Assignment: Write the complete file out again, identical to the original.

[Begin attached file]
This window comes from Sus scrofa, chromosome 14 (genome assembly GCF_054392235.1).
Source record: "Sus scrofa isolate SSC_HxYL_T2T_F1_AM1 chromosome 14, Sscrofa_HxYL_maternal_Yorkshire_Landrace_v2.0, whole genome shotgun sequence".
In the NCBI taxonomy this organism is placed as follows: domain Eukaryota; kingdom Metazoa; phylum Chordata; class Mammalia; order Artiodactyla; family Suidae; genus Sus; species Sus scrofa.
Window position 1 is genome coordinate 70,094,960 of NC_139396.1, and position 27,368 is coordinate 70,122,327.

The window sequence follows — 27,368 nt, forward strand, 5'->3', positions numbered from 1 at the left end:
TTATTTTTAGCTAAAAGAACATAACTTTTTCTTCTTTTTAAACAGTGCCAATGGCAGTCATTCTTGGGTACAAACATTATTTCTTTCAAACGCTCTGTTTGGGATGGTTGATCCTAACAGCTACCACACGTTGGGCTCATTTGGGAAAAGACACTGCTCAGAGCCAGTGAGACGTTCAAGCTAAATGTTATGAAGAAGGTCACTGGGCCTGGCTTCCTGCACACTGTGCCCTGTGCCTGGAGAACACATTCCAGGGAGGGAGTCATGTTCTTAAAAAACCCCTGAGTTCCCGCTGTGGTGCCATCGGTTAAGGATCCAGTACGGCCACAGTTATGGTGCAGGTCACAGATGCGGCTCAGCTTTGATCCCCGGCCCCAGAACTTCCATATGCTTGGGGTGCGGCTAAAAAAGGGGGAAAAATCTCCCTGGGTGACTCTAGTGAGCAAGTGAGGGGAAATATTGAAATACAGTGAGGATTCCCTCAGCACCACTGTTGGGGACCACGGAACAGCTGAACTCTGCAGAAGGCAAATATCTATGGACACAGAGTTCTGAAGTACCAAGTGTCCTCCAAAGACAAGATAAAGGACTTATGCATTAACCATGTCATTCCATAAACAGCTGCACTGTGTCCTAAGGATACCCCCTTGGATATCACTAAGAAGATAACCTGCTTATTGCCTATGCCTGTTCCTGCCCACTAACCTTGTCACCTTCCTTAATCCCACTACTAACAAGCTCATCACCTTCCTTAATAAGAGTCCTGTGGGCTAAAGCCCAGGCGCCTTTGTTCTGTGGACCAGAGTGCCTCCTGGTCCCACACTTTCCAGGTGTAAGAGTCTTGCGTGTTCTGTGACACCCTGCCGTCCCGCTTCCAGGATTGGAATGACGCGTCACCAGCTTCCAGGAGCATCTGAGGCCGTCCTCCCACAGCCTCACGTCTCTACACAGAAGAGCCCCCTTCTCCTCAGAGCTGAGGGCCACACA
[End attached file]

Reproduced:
This window comes from Sus scrofa, chromosome 14 (genome assembly GCF_054392235.1).
Source record: "Sus scrofa isolate SSC_HxYL_T2T_F1_AM1 chromosome 14, Sscrofa_HxYL_maternal_Yorkshire_Landrace_v2.0, whole genome shotgun sequence".
In the NCBI taxonomy this organism is placed as follows: domain Eukaryota; kingdom Metazoa; phylum Chordata; class Mammalia; order Artiodactyla; family Suidae; genus Sus; species Sus scrofa.
Window position 1 is genome coordinate 70,094,960 of NC_139396.1, and position 27,368 is coordinate 70,122,327.

The window sequence follows — 27,368 nt, forward strand, 5'->3', positions numbered from 1 at the left end:
TTATTTTTAGCTAAAAGAACATAACTTTTTCTTCTTTTTAAACAGTGCCAATGGCAGTCATTCTTGGGTACAAACATTATTTCTTTCAAACGCTCTGTTTGGGATGGTTGATCCTAACAGCTACCACACGTTGGGCTCATTTGGGAAAAGACACTGCTCAGAGCCAGTGAGACGTTCAAGCTAAATGTTATGAAGAAGGTCACTGGGCCTGGCTTCCTGCACACTGTGCCCTGTGCCTGGAGAACACATTCCAGGGAGGGAGTCATGTTCTTAAAAAACCCCTGAGTTCCCGCTGTGGTGCCATCGGTTAAGGATCCAGTACGGCCACAGTTATGGTGCAGGTCACAGATGCGGCTCAGCTTTGATCCCCGGCCCCAGAACTTCCATATGCTTGGGGTGCGGCTAAAAAAGGGGGAAAAATCTCCCTGGGTGACTCTAGTGAGCAAGTGAGGGGAAATATTGAAATACAGTGAGGATTCCCTCAGCACCACTGTTGGGGACCACGGAACAGCTGAACTCTGCAGAAGGCAAATATCTATGGACACAGAGTTCTGAAGTACCAAGTGTCCTCCAAAGACAAGATAAAGGACTTATGCATTAACCATGTCATTCCATAAACAGCTGCACTGTGTCCTAAGGATACCCCCTTGGATATCACTAAGAAGATAACCTGCTTATTGCCTATGCCTGTTCCTGCCCACTAACCTTGTCACCTTCCTTAATCCCACTACTAACAAGCTCATCACCTTCCTTAATAAGAGTCCTGTGGGCTAAAGCCCAGGCGCCTTTGTTCTGTGGACCAGAGTGCCTCCTGGTCCCACACTTTCCAGGTGTAAGAGTCTTGCGTGTTCTGTGACACCCTGCCGTCCCGCTTCCAGGATTGGAATGACGCGTCACCAGCTTCCAGGAGCATCTGAGGCCGTCCTCCCACAGCCTCACGTCTCTACACAGAAGAGCCCCCTTCTCCTCAGAGCTGAGGGCCACACA